What a perfect test it was to be away from home for 5 days. I took the Nokia N8, the Galaxy Tab and my Gigabyte netbook with me for Christmas in England and all three were needed. Convergence doesn’t exist.
The N8 makes a perfect phone. Voice calling is strong and reliable. It’s a perfect pocket, internet-connected camera too. In typical low-light, moving kids scenarios it beat my old N82 hands down. Video footage has been great too. I’m confident that there isn’t a better personal camera out there. Try having a compact camera ready for all the moments I captured! As for maps, well it wasn’t the best. I didn’t have to do much with turn-by-turn and when I searched for an address offline. I couldn’t find it. I had to go online to resolve that problem. Clearly I need to download the local map again but with Google maps supporting caching now, the advantages for OVI maps are fading. MP3 capabilities are good, the always-on clock is useful and timed profiles are a winner. Structurally I feel its going to last and although internet is relatively slow compared to my Galaxy Tab, it’s there if needed in an emergency. I used Gravity quite a few times.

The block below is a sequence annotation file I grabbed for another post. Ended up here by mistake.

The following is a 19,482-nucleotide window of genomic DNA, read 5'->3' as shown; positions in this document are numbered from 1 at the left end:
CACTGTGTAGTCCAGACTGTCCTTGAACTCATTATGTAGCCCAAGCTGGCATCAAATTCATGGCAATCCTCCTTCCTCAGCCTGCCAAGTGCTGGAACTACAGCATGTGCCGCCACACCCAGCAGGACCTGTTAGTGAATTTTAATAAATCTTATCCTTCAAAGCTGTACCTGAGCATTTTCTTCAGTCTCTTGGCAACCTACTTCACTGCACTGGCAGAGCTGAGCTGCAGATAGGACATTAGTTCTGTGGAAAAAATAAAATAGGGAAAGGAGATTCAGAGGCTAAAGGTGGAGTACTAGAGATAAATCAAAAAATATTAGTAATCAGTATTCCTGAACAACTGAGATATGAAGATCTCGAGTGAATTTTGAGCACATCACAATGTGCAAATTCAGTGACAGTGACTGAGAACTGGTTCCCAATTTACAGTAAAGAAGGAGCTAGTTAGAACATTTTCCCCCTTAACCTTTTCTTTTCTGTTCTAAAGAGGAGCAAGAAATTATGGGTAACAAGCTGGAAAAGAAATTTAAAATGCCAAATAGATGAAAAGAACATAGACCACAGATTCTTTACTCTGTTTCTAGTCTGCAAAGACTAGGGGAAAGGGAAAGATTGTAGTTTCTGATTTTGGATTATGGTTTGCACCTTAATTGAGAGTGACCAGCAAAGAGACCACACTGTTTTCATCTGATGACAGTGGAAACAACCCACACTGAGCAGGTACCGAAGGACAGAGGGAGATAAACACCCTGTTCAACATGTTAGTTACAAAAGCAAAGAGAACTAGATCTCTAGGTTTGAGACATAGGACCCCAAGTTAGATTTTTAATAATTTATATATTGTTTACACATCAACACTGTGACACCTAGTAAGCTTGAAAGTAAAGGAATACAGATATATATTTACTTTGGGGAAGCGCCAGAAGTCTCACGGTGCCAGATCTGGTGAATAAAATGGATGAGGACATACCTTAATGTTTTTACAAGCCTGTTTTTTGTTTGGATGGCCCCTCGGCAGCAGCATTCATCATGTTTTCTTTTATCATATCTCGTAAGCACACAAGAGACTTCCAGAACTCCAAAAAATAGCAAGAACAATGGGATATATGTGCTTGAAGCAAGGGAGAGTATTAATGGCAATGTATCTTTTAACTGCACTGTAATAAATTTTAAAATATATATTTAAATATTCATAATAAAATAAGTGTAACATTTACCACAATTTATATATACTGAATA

The Gigabyte netbook came out twice in the last 2 days and I’m glad I had it because I had a server issue. Try ssh, server testing, ping, traceroute and submitting a ticket on the Tab. Under pressure, it’s no use in these scenarios at all. For admin work, there’s no way you can survive without windowing, a full browser with mouse and keyboard. No way!
As for the Tab, it became my buddy. Used way more than the phone or netbook it was used for comment handling on my blogs, emails, chat, sms, Facebook, Twitter, maps, contacts, calendar, ebooks, casual web, RSS reading, games, photo presenting, pdf reading (stored itinerary) and this – blog writing. I even used it for remote access to my PC although that was more of a more webcam experiment than anything else.
I knew there was a space. Carrypads are here, are valuable and show just how much fits into the ‘tweener’ space. The Origami concept of 2006 was spot on. Shame they didn’t have the technology to actually make it happen back then!
Anyone else out there, enjoying the three-device strategy?
My mobile reporting kit will change dramatically for CES 2011. I’ve just heard that ill be able to borrow an N8 to partner with my Galaxy Tab which, considering I’m doing a lot of mobile blogging on the Tab now, gives me the opportunity to try something very different indeed. How about a no-bag challenge? The would mean leaving the Netbook and main camera in the hotel during the day and doing everything on the N8 and Tab. Of course its possible but the question is, what is the quality going to be like and will it be efficient to try and write posts on the Tab.